To make a long story short, Thrawn's absence from the events of the original Star Wars films was explained by way of his being off securing the outer regions of the galaxy. With both Darth Vader and Emperor Palpatine gone, it was up to Thrawn to jump-start the Empire. The character joined the official Star Wars universe via Star Wars: Rebels, and it's huge for the Star Wars movie franchise. His addition means that we just might see Thrawn in future Star Wars films. We may even get a movie for Thrawn's backstory. On top of that, we also learned that Darth Maul survived getting chopped in half near the end of Episode I.

And how about Supreme Master Snoke or Captain Phasma from the third Star Wars trilogy? Add 'em all up, and it's clear there are Force- and non-Force-using villains who are very popular that probably deserve their own films just as much—if not more so—than Darth Vader.

Other Star Wars prequels

Remember all those other Star Wars projects we mentioned? Well, they're set early enough for Darth Vader to be an active villain, allowing for plenty of name-dropping or outright cameos. He made a memorable appearance during Star Wars: Rogue One, and it's possible Vader could also show up in at least one other standalone Star Wars prequel. Between those appearances and Episodes I-VIII (if we count Vader's charred mask in Force Awakens as a cameo), pretty much all of Vader's personal history and activities would be well-covered. So much so that it just doesn't leave enough justification for a standalone adventure.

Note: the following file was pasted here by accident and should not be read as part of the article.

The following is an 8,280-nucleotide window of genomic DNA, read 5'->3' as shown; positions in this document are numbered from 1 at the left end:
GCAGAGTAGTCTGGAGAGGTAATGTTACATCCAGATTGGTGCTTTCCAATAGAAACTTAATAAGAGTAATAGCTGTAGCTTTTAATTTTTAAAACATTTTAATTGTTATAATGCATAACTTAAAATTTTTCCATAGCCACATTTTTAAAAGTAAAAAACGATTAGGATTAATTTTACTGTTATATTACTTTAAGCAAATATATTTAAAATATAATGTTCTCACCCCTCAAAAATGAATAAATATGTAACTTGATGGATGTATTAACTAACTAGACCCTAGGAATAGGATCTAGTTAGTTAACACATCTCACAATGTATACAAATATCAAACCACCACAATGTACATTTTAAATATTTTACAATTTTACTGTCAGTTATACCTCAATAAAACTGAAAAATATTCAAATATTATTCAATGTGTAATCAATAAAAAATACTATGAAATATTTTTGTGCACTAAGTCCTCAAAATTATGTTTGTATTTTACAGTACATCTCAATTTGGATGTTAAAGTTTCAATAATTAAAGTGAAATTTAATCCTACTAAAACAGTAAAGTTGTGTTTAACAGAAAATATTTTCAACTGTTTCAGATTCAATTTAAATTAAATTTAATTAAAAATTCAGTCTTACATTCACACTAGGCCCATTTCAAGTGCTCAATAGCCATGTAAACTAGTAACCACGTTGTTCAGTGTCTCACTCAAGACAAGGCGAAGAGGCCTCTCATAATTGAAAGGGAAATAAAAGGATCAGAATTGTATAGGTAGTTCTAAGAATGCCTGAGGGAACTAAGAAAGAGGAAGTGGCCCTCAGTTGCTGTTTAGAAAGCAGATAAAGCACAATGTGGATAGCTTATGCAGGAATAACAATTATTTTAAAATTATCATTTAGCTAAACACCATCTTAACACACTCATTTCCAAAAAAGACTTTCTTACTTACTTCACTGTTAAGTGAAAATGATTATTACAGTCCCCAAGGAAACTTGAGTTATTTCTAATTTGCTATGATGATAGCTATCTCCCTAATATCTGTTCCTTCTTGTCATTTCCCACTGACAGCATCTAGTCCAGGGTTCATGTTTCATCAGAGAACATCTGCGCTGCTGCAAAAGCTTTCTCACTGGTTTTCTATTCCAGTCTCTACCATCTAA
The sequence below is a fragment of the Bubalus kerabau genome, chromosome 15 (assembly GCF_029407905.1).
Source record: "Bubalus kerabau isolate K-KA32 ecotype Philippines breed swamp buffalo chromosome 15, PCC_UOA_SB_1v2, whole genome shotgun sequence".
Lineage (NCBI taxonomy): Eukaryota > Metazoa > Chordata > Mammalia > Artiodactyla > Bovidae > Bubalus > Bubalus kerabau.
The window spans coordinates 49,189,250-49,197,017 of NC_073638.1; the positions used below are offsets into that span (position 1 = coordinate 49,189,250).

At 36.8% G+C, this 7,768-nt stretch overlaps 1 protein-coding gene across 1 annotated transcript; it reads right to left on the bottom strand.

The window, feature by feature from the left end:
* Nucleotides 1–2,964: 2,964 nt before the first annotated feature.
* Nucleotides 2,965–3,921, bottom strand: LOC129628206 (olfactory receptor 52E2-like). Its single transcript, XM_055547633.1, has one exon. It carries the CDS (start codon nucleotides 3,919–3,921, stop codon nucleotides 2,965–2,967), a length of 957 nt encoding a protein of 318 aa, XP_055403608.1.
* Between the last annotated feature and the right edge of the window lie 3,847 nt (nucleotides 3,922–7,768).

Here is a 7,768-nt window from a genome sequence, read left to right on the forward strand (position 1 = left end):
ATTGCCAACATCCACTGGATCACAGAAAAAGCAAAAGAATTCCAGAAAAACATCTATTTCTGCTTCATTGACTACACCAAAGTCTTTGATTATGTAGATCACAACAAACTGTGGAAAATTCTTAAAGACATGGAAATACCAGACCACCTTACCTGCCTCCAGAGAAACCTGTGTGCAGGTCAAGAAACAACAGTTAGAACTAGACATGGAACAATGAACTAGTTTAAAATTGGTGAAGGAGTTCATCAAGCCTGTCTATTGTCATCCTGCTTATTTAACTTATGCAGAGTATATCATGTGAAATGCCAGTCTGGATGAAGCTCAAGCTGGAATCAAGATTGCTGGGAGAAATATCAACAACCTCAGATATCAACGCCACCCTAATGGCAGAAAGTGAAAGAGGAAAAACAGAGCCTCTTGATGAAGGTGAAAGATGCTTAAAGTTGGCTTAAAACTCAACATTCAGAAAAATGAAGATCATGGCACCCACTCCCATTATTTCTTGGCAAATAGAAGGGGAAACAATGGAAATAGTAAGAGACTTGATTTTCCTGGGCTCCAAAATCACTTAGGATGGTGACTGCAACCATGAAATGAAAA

Unfortunately for Darth Vader fans, it seems the villain will continue to be used as a plot device to drive forward every story but his own.

Could a future reboot change things?

Let's face it: Hollywood is a reboot-happy place. The odds favor currently popular franchises being remade within a decade or two. As for the Star Wars prequels, we shouldn't rule out the possibility of a complete overhaul. No poorly acted, petulant Anakin Skywalker, no Jar Jar Binks, and no midi-chlorians. Nope, none of it ever happened. Wiping the slate clean while keeping the original movies intact could actually be a good thing for Vader, breathing new life into a genuine desire to better understand the character. Such interest could be what finally leads to a standalone movie for the Star Wars villain.